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Kidney Week

Abstract: FR-PO572

Transcriptomic Analysis of Pkd2-Deficient Kidneys Shows Altered Metabolic and Cytoskeleton Pathways Similar to Pkd1 Models and Evidence of an Increased Inflammatory Response

Session Information

Category: Genetic Diseases of the Kidneys

  • 1201 Genetic Diseases of the Kidneys: Cystic

Authors

  • Outeda, Patricia, Division of Nephrology, Department of Medicine, University of Maryland School of Medicine, Baltimore, Maryland, United States
  • Menezes, Luis F., National Institutes of Health, Kidney Disease Branch/National Institute of Diabetes and Digestive and Kidney Disease, Bethesda, Maryland, United States
  • Basquin, Denis, Division of Nephrology, Department of Medicine, University of Maryland School of Medicine, Baltimore, Maryland, United States
  • Watnick, Terry J., Division of Nephrology, Department of Medicine, University of Maryland School of Medicine, Baltimore, Maryland, United States
Background

Autosomal Dominant Polycystic Kidney Disease (ADPKD) is characterized by fluid-filled cysts and progressive enlargement of the kidney. Mutations in either PKD1 or PKD2 genes, encoding polycystins 1 and 2, are responsible for the disease. Despite advances in understanding polycystins structure and function, how mutations in PKD genes lead to cystogenesis is still unknown. While dozens of studies have investigated the transcriptome of human and mouse PKD1 mutant kidneys, none focused on PKD2 deficient kidneys. Here we report RNAseq from Pkd2 cystic kidneys from a slow progression model.

Methods

We induced Pkd2 deletion at P27 (postnatal day 27) in a strain that inactivates Pkd2 in the renal epithelium. We isolated RNA from kidneys at P125 from 10 males and 10 females (5 Pkd2fl/fl; Pax8rtTA-Cre (+) and 5 littermate Pkd2fl/fl; Pax8rtTA-Cre (-) per set) and sequenced using and Illumina NovaSeq 6000 S4 system. Sequence reads were mapped to mm10 mouse genome and counted using STAR. Differential gene expression and pathway analyses were done in R using DESeq2, clusterProfiler and fgsea.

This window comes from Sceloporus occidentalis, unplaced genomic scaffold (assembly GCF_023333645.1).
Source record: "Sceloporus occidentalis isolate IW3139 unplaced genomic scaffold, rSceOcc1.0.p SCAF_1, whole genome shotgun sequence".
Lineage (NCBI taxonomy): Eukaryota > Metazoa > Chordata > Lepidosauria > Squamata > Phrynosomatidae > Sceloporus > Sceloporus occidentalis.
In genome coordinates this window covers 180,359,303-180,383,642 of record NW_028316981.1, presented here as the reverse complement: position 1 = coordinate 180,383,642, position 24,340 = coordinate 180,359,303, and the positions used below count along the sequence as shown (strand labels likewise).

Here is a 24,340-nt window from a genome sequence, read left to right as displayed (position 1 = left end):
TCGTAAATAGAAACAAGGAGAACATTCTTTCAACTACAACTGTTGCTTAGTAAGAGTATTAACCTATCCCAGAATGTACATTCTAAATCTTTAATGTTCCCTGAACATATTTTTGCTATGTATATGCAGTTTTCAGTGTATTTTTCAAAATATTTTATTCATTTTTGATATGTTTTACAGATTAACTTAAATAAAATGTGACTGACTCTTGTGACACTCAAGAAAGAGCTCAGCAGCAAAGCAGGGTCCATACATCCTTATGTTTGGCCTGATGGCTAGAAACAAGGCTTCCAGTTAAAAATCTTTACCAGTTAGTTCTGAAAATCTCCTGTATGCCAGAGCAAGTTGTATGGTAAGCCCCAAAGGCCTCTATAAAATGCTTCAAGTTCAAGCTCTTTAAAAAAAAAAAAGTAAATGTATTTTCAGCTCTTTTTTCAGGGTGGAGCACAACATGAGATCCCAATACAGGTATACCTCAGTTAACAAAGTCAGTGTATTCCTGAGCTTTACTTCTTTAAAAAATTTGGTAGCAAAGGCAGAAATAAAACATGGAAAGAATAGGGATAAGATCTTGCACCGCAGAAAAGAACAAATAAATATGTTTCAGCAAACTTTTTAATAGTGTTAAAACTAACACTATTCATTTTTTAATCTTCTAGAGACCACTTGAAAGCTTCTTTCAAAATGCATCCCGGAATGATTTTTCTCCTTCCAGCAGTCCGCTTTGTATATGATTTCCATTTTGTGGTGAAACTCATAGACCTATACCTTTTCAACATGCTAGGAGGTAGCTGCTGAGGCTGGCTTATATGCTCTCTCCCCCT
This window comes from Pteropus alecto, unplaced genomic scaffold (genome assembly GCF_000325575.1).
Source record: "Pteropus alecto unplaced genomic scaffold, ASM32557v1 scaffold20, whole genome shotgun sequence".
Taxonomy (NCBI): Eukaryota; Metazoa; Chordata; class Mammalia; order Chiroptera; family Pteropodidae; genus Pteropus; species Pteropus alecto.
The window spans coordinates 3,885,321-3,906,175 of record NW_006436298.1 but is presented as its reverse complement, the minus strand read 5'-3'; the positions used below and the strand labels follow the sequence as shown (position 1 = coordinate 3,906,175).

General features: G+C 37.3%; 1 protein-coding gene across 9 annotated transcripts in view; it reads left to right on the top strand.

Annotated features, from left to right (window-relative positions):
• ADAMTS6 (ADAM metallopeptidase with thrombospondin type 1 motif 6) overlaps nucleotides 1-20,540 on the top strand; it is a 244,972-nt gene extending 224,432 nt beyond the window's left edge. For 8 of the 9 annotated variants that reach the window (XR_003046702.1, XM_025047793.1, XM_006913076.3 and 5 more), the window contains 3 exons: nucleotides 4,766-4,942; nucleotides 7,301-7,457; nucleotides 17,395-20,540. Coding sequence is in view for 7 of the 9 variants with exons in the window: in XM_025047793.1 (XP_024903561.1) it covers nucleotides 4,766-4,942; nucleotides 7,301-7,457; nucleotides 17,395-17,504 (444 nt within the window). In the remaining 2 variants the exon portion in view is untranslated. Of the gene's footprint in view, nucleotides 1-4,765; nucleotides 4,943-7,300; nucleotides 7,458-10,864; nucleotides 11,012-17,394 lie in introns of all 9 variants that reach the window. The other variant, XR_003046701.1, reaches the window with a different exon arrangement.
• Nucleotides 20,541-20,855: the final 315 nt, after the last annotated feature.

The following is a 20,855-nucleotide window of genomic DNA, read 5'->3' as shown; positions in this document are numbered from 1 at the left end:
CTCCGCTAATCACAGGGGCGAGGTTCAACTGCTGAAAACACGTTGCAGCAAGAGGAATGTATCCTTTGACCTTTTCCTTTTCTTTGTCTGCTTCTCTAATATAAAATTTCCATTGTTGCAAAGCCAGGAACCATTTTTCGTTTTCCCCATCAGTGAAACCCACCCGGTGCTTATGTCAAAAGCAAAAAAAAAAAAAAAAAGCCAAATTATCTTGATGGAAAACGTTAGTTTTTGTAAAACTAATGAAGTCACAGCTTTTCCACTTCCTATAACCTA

Results

Transcriptomic analysis identified ~1976 significantly differentially expressed (DE) genes (adjusted p < 0.05), of which 622 were only DE in males and 229 in females. In both sexes, injury markers were up-regulated and pathway analyses suggested increased chemokine activity. Gene set enrichment analysis suggested enrichment of up-regulated genes in inflammatory pathways and down-regulated genes in oxidative phosphorylation and fatty acid metabolism, similar to what is observed in Pkd1 knockout kidneys. Approximately 700 DE genes in Pkd2 knockout kidneys were also DE in Pkd1 knockout kidneys. Pathway analysis of DE genes in both Pkd1 and Pkd2 models showed enrichment of genes involved in cytoskeleton, actin biding and encoding proteins in the kinetochore.

Conclusion

The data suggest an increased inflammatory response in Pkd2 knockout kidneys and some of the transcriptional changes previously reported in Pkd1. The presence of injury markers suggests that some of these differences could be secondary to kidney injury. Meta-analysis of Pkd1 and Pkd2 knockout kidneys implicate changes in cytoskeleton and actin signaling as common pathways.